Article

Management of Opioid Analgesic Overdose

New England Journal of Medicine (Impact Factor: 54.42). 10/2012; 367(14):1372; author reply 1372-3. DOI: 10.1056/NEJMc1209707#SA4
Source: PubMed

ABSTRACT To the Editor: Boyer (July 12 issue)(1) reports that use of naloxone to treat opioid overdose is logical because it is a direct antagonist of mu opioid receptors. Other strategies for treating opioid-induced respiratory depression and oversedation are now plausible and should be developed as alternatives to single-drug therapy with naloxone. Ampakines, α-amino-3-hydroxy-5-methyl-4-isoxazole propionic acid receptor agonists, have been shown in clinical studies to effectively antagonize opioid-induced respiratory depression.(2) Dopaminergic agonists act directly in the respiratory centers to enhance respiration(3) and presumably in the mesocortical pathways to induce arousal. Administration of amantadine is a common practice for enhancing arousal in . . .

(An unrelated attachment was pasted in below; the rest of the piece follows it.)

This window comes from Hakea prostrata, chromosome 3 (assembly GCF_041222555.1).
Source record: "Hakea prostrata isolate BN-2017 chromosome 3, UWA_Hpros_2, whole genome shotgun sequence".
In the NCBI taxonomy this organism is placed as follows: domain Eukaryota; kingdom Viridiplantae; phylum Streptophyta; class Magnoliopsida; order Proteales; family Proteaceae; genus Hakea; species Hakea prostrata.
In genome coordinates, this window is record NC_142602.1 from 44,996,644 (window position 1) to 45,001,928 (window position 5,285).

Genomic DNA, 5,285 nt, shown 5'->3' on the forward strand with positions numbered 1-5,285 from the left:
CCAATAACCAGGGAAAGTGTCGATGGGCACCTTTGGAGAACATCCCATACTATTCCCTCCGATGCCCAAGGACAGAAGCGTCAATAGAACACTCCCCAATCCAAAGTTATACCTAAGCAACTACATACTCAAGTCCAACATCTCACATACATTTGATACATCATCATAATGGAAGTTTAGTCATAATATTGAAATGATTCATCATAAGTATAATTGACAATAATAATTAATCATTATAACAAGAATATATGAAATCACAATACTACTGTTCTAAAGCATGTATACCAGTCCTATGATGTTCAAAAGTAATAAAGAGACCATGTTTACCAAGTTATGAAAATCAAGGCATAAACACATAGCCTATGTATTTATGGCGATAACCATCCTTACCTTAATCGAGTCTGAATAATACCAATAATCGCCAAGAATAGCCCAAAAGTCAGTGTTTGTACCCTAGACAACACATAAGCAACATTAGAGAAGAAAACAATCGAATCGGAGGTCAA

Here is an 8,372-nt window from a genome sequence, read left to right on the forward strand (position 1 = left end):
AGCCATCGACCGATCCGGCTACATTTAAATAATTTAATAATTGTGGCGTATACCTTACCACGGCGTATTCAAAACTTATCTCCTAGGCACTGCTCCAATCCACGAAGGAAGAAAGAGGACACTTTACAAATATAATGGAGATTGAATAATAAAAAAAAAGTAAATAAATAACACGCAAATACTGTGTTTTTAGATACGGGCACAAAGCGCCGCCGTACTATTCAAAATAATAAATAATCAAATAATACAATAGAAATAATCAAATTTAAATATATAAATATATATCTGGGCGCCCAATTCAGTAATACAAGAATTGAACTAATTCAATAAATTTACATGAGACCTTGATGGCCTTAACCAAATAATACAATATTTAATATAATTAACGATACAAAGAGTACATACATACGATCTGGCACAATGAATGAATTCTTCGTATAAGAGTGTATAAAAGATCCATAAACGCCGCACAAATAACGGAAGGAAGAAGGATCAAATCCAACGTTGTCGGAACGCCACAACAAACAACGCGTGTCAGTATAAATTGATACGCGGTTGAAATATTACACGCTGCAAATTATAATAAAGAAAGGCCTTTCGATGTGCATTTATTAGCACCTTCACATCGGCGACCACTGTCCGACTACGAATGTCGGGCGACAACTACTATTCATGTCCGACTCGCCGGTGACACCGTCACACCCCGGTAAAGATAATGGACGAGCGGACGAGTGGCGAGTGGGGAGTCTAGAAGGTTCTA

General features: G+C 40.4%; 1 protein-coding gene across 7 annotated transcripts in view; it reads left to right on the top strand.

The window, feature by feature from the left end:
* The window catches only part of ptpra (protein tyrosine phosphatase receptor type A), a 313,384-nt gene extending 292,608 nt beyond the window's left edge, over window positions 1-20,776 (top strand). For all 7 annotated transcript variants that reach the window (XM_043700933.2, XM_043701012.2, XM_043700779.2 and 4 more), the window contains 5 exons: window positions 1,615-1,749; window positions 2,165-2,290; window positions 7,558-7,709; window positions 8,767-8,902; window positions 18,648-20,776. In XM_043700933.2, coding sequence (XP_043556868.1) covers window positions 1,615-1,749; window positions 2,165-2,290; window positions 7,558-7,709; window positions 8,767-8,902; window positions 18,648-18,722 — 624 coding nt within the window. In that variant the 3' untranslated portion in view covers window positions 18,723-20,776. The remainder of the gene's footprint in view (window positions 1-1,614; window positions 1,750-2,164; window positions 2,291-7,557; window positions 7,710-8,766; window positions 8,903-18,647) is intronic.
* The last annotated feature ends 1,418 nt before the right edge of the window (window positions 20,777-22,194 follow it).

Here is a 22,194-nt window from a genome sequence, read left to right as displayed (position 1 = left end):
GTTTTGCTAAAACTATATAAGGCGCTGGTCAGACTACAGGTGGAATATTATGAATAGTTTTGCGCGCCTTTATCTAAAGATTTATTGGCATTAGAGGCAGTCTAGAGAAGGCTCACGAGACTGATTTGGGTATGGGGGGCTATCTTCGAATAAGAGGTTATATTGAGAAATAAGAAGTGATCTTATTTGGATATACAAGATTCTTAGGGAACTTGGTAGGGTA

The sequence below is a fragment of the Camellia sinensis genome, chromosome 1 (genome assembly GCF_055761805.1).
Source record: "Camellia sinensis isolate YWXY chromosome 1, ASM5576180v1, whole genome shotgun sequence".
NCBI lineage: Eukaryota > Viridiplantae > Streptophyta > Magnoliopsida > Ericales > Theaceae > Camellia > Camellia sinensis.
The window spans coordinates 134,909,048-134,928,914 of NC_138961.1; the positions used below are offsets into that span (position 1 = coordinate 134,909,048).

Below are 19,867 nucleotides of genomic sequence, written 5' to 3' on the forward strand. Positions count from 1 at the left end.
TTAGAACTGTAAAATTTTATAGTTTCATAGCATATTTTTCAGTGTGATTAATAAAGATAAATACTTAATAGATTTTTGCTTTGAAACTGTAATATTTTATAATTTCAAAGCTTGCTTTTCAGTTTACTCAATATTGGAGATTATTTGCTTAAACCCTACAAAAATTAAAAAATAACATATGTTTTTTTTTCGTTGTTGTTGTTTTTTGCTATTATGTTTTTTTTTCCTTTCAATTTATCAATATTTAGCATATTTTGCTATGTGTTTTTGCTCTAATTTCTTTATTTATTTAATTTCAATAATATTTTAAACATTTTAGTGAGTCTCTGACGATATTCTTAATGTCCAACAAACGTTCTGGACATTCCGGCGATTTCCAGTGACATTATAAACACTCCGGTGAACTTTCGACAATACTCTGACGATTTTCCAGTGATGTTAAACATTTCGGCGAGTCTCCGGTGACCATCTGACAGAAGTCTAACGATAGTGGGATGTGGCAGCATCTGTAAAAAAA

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    ABSTRACT: We investigated whether morphine and its pro-drug codeine are substrates of the highly genetically polymorphic organic cation transporter OCT1 and whether OCT1 polymorphisms may affect morphine and codeine pharmacokinetics in humans. Morphine showed low transporter-independent membrane permeability (0.5×10(-6)cm/s). Morphine uptake was increased up to 4-fold in HEK293 cells overexpressing human OCT1. The increase was concentration-dependent and followed Michaelis-Menten kinetics (KM=3.4μM, VMAX=27pmol/min/mg protein). OCT1-mediated morphine uptake was abolished by common loss-of-function polymorphisms in the OCT1 gene and was strongly inhibited by drug-drug interactions with irinotecan, verapamil and ondansetron. Morphine uptake in primary human hepatocytes was strongly reduced by MPP(+), an inhibitor of organic cation transporters, and morphine was not a substrate of OCT3, the other organic cation transporter expressed in human hepatocytes. In concordance with the in vitro data, morphine plasma concentrations in healthy volunteers were significantly dependent on OCT1 polymorphisms. After codeine administration, the mean AUC of morphine was 56% higher in carriers of loss-of-function OCT1 polymorphisms compared to non-carriers (P=0.005). The difference remained significant after adjustment for CYP2D6 genotype (P=0.03). Codeine itself had high transporter-independent membrane permeability (8.2×10(-6)cm/s). Codeine uptake in HEK293 cells was not affected by OCT1 overexpression and OCT1 polymorphisms did not affect codeine AUCs. In conclusion, OCT1 plays an important role in the hepatocellular uptake of morphine. Carriers of loss-of-function OCT1 polymorphisms may be at higher risk of adverse effects after codeine administration, especially if they are also ultra-rapid CYP2D6 metabolizers.
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